WSL/SLF GitLab Repository

Commit 6ddbaf1c authored by Mathias Bavay's avatar Mathias Bavay
Browse files

Improved the "usage examples" section of the documentation (some of the...

Improved the "usage examples" section of the documentation (some of the examples were way too old), added some advices
parent c9cc7278
......@@ -389,120 +389,93 @@ namespace mio {
/**
* @page examples Examples
* Here is a simple exmaple showing how to get some meteorological data into the MeteoData and StationData vectors.
* This page shows you how to integrate MeteoIO within your own aplication. Several of the basics calls are shown
* here below in the code examples. Finally, some tips are given in order to polish such integration.
*
* Please keep in mind that the given examples are very simple, in order to keep them compact. For a real application,
* you will need to add some error checking code (as shown in the "tips" section).
*
* @section reading_meteo_data Reading meteorological time series
* Here is a simple exmaple showing how to get some meteorological data into the MeteoData vectors.
* \code
* #include <iostream>
* #include "MeteoIO.h"
*
* #include <meteoio/MeteoIO.h>
*
* using namespace mio; //The MeteoIO namespace is called mio
*
* //This is the most basic example. It does not check any exceptions, it only tries to be as c-like as possible
* //provide date as ISO formatted, for example 2008-12-01T15:35:00 and
* //it will retrieve the data for this date according to the io.ini configuration file
* int main(int argc, char** argv) {
* (void)argc;
* //provide date as ISO formatted, for example 2008-12-01T15:35:00
* Date d1;
* std::vector<mio::MeteoData> vecMeteo;
*
* mio::IOManager *io = NULL;
*
* try {
* mio::Config cfg("io.ini");
* io = new mio::IOManager(cfg);
* } catch (const IOException& e){
* std::cout << "Problem with IOManager creation, cause: " << e.what() << std::endl;
* }
*
* try {
* mio::IOUtils::convertString(d1,argv[1]);
* io->readMeteoData(d1, vecMeteo);
* } catch (const IOException& e){
* std::cout << "Problem when reading data, cause: " << e.what() << std::endl;
* }
*
* std::vector<MeteoData> vecMeteo;
*
* Config cfg("io.ini");
* IOManager io(cfg);
*
* //we assume that the time given on the command line is in TZ=+1
* IOUtils::convertString(d1,argv[1], 1.);
* //io.setProcessingLevel(IOManager::raw); //set the processing level: raw, filtered or resampled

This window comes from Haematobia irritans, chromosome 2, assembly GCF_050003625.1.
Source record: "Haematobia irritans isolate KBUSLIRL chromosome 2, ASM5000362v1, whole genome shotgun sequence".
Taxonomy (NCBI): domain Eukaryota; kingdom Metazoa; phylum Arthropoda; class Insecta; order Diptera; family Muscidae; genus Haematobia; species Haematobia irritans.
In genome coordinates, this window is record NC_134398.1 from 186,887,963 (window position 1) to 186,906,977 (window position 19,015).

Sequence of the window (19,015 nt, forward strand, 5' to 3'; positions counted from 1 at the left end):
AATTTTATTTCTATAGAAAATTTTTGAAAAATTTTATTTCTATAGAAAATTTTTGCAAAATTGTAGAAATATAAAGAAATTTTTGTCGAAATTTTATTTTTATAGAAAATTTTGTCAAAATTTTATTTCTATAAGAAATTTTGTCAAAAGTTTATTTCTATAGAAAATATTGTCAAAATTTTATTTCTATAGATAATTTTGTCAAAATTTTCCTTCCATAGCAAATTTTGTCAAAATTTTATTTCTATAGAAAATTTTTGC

* io.getMeteoData(d1, vecMeteo);
*
* std::cout << vecMeteo.size() << " stations with an average sampling rate of " << io.getAvgSamplingRate() << " or 1 point every " << 1./(io.getAvgSamplingRate()*60.+1e-12) << " minutes\n";
* //writing some data out in order to prove that it really worked!
* for (unsigned int ii=0; ii < vecMeteo.size(); ii++) {
* std::cout << "---------- Station: " << (ii+1) << " / " << vecMeteo.size() << std::endl;
* std::cout << vecMeteo[ii] << std::endl;
* std::cout << vecMeteo[ii].toString() << std::endl;
* }
*
* delete io;
*
*
* return 0;
* }
* \endcode
*
* Now, we can also read a Digital Elevation Model, extract a sub set as defined by some geographical coordinates and distances and write it back to disk:
* \code
* #include "MeteoIO.h"
*
* int main(void) {
* const double dist_x=700, dist_y=1200;
* mio::DEMObject dem;
* mio::IOManager *io = NULL;
* mio::Config *cfg = NULL;
* int i,j;
*
* try {
* cfg = new mio::Config("io.ini");
* io = new mio::IOManager(cfg);
* } catch (const IOException& e){
* std::cout << "Problem with IOHandler creation, cause: " << e.what() << std::endl;
* }
*
* try {
* io->readDEM(dem);
* mio::Coords point(*cfg);
* point.setLatLon(46.1592, 8.12993);
* dem.WGS84_to_grid(point, i,j);
*
* const int ncols = (int)ceil(dist_x/dem.cellsize);
* const int nrows = (int)ceil(dist_y/dem.cellsize);
*
* mio::DEMObject sub_dem(dem, i, j, ncols, nrows);
* io->write2DGrid(sub_dem,"sub_dem.dem");
* } catch (const IOException& e){
* std::cout << "Problem processing DEM: " << e.what() << std::endl;
* }
* @section reading_dem_example Reading Digital Elevation Models